The Island Born of Fire

The Island Born of Fire
View of Camiguin from White Island

With my time in the country winding down, I take a quick trip to the island of Camiguin since it is in the opposite direction of the way I plan to head after departing Panglao.

It takes a little over an hour and a half to drive along Bohol's coast to the town of Jagna, where the daily ferry to Camiguin departs from.

A German man who replied to one of my posts on a local expats' Facebook group kindly offered to let me park my bike at the restaurant he owns in Jagna instead of paying to park at the port.

As I roll into town, a woman pulls up beside me and lays on her horn repeatedly. I've grown immune to honking from my years in Vietnam so I ignore her and keep going but a short time later realize she was trying to let me know my rear tire is going flat.

I don't have a lot of time to spare so I limp to the restaurant and I tell the staff I'll deal with it when I return.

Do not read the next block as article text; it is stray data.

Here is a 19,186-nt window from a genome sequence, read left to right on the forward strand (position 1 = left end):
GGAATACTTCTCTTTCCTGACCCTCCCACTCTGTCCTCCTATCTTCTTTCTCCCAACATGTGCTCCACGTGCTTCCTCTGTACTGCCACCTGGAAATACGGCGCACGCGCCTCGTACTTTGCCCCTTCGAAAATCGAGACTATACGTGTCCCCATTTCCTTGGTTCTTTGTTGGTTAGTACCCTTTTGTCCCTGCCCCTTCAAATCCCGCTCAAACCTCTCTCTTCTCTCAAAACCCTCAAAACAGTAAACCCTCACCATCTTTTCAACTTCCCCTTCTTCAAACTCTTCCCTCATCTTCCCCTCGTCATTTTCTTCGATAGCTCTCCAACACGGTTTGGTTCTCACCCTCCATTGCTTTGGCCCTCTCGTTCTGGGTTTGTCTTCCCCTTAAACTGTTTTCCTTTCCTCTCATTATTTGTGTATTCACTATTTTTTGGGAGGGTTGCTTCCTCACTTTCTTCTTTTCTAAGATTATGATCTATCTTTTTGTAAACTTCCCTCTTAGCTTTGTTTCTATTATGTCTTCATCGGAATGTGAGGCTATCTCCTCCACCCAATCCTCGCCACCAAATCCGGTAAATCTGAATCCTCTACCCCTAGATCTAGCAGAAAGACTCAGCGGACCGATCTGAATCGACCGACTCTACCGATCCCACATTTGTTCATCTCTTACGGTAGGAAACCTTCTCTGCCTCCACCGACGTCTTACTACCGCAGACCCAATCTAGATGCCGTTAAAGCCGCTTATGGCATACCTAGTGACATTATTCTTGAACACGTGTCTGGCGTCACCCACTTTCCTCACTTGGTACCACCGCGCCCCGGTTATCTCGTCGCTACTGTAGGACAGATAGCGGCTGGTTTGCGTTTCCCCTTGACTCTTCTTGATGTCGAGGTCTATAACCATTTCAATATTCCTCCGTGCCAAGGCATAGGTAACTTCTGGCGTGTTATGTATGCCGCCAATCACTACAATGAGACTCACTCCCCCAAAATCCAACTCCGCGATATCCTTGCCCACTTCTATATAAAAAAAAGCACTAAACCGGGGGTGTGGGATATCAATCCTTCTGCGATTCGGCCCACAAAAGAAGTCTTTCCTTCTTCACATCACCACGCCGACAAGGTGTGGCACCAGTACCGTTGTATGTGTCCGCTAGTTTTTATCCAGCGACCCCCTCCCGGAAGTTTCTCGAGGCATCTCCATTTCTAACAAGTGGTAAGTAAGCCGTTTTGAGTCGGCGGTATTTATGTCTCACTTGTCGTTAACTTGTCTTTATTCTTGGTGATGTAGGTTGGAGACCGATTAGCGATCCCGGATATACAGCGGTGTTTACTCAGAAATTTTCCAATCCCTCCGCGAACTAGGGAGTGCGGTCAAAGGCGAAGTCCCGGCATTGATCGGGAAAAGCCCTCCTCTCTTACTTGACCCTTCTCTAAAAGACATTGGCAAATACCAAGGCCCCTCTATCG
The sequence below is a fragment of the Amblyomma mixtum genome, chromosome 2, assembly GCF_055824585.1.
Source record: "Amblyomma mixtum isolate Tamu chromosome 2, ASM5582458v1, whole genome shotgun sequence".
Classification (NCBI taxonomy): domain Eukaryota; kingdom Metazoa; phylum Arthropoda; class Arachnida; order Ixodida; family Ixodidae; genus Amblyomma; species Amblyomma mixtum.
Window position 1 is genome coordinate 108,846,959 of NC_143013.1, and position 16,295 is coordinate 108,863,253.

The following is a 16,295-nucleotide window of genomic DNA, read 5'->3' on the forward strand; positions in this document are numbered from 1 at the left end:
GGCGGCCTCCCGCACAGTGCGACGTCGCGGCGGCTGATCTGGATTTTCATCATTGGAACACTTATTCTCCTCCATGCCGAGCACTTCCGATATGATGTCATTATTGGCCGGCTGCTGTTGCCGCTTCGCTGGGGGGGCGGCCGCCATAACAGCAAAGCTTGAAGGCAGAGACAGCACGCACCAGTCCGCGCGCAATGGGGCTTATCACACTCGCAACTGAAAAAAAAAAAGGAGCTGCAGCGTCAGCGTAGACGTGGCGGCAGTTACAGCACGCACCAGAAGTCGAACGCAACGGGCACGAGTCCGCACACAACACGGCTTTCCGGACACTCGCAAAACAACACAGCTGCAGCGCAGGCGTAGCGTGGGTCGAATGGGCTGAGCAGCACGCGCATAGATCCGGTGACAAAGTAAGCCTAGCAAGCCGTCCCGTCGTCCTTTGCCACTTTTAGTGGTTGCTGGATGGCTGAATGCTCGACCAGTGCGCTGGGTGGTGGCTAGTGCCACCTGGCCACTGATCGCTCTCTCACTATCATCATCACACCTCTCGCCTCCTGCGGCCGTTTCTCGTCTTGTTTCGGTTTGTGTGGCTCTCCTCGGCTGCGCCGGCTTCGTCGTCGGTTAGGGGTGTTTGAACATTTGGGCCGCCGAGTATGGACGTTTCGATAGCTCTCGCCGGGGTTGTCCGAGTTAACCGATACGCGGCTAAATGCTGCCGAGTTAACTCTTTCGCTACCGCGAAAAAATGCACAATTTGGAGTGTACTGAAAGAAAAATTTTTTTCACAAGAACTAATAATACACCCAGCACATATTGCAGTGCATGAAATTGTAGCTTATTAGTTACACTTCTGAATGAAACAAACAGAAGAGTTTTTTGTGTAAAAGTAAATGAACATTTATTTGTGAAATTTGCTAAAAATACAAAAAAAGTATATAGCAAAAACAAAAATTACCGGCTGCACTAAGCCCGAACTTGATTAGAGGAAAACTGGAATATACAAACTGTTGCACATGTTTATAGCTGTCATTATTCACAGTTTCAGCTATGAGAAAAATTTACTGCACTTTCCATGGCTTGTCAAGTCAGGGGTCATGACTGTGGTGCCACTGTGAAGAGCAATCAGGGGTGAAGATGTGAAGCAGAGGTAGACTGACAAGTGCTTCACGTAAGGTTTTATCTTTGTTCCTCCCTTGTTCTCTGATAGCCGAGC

After a quick lunch, I walk to the ferry terminal and climb aboard. There are two levels for passengers so I grab a seat on the top at the back of the ship.

Although the distance appears to be shorter than the two-hour trip I took from Cebu to Tagbilaran on my way to Panglao, it takes nearly four hours to arrive.

After five months in the country, I finally catch a clear sunset over the water.

Surprisingly, the island still requires foreigners to create a QR code that proves they have either been vaccinated or tested for COVID-19.

I negotiate a motorbike taxi ride to my hotel for 100 pesos, but the driver apparently decides that it's too far. He dumps me off on the driver of a motorela ("mini jeepney") and asks for 50 pesos.

His excuse is that it's raining ahead and he doesn't have a raincoat. I pay 20 pesos and squeeze into the back with seven other people to go the rest of the way. It never rains.

The room at the "pension house" I booked on Agoda said it would have air conditioning, but they put me in a room with only a fan. I show them the listing but they won't honor it and ask for nearly double the price for a room with an air conditioner. I decline and hope the sea breeze and fan will be enough to keep me cool.

There's a beachfront restaurant with good reviews next door, so I walk over and enjoy a dinner of kinilaw and rice and then return to find a cockroach in my bed. The receptionist is taken aback by the entitled foreigner complaining about having "only" one cockroach in his bed and asks for 300 pesos per night to change rooms. I again decline.